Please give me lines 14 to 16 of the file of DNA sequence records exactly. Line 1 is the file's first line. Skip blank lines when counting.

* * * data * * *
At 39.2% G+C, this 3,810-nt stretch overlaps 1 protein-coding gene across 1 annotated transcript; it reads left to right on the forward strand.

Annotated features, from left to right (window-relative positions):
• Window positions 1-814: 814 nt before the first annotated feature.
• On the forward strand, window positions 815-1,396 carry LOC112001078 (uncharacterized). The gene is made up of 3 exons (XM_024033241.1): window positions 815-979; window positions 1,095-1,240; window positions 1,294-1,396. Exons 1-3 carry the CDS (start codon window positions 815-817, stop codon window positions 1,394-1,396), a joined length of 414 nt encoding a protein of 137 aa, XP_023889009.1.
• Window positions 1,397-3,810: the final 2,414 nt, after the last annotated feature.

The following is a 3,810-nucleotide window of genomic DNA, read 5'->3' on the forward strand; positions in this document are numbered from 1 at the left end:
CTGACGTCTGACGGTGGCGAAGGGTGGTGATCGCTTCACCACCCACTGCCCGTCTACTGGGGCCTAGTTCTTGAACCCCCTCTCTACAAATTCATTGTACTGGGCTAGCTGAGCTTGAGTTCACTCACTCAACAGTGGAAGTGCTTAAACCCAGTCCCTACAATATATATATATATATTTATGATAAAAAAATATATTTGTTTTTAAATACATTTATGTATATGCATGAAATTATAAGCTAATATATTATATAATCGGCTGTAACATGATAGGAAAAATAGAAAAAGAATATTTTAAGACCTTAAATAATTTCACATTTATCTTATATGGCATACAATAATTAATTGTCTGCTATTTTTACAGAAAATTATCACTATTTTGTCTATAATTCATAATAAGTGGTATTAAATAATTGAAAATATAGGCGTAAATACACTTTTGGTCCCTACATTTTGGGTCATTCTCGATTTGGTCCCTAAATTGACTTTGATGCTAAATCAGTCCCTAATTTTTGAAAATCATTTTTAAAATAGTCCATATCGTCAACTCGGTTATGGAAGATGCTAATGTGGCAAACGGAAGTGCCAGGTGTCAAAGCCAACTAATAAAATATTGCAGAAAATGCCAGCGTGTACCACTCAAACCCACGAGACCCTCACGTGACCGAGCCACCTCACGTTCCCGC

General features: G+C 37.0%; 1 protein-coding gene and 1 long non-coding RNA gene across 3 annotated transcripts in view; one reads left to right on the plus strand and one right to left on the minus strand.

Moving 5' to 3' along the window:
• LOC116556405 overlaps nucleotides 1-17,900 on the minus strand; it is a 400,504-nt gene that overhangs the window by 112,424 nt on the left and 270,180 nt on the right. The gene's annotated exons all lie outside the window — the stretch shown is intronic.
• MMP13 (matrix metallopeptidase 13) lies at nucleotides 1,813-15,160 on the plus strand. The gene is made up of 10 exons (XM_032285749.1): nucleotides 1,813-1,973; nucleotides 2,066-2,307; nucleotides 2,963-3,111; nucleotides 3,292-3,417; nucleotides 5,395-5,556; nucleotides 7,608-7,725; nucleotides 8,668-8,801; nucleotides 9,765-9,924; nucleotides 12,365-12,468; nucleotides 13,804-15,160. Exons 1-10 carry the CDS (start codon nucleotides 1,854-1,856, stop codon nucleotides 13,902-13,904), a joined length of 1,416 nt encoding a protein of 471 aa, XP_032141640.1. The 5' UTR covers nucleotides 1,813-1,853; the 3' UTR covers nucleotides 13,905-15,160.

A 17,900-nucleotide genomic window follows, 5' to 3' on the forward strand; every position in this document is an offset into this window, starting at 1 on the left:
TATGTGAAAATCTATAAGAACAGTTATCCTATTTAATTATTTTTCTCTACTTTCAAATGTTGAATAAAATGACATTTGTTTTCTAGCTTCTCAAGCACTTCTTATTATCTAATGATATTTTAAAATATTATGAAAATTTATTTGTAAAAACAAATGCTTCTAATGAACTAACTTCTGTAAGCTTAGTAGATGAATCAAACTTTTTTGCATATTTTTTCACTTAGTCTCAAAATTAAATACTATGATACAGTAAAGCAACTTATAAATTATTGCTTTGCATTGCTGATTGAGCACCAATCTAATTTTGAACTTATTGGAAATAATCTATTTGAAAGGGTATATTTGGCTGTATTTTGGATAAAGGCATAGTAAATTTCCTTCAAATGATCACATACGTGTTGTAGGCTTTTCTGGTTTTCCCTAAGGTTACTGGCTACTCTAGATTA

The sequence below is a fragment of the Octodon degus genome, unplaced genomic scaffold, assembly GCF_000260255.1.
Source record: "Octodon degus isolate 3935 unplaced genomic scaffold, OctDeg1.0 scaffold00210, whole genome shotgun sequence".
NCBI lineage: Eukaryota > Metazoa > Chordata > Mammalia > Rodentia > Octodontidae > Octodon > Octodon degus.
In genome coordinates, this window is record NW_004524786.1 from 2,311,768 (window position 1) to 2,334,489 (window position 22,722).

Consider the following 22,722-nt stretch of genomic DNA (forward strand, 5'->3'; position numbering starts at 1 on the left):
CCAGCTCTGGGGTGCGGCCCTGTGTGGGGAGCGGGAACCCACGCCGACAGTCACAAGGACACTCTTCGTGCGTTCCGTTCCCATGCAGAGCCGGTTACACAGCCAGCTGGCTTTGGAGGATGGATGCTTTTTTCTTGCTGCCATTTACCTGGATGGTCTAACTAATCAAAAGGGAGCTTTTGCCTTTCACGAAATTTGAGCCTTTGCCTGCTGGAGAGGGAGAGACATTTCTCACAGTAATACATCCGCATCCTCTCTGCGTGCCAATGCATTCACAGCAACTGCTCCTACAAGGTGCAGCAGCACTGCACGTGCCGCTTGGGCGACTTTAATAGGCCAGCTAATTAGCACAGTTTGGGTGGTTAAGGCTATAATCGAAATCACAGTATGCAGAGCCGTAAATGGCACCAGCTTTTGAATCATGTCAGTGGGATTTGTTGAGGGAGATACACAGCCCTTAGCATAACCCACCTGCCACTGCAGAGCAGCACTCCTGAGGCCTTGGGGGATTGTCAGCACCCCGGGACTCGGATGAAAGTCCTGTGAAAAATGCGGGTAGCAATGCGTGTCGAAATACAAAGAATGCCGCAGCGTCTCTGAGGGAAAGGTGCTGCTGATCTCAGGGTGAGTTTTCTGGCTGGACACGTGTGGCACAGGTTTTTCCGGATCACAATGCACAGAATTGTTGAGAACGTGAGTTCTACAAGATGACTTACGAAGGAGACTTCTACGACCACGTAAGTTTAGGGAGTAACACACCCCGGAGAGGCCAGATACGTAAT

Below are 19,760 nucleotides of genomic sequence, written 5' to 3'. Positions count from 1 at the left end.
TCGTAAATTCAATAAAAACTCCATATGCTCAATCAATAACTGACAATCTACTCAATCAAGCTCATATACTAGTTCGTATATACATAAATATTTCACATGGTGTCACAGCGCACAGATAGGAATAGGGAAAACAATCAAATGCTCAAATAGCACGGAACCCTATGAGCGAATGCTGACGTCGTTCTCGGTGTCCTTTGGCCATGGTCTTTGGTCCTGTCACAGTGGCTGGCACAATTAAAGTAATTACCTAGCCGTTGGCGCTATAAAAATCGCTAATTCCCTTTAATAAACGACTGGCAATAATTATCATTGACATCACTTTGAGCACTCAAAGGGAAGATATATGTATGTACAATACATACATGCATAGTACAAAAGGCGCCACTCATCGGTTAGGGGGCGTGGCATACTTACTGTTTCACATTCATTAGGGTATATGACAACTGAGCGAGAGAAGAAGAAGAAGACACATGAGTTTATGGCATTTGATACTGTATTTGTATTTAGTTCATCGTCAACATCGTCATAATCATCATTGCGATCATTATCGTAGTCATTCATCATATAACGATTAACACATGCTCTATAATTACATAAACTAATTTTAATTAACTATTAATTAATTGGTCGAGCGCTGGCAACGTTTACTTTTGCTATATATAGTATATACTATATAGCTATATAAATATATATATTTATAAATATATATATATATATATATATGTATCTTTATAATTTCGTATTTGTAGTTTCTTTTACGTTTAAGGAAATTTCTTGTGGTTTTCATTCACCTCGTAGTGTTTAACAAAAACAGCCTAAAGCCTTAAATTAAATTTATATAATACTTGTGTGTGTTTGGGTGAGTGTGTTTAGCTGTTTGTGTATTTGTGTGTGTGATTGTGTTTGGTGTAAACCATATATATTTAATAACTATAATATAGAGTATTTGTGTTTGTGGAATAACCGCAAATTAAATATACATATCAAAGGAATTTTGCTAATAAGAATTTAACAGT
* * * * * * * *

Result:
The sequence below is a fragment of the Octodon degus genome, unplaced genomic scaffold, assembly GCF_000260255.1.
Source record: "Octodon degus isolate 3935 unplaced genomic scaffold, OctDeg1.0 scaffold00210, whole genome shotgun sequence".
NCBI lineage: Eukaryota > Metazoa > Chordata > Mammalia > Rodentia > Octodontidae > Octodon > Octodon degus.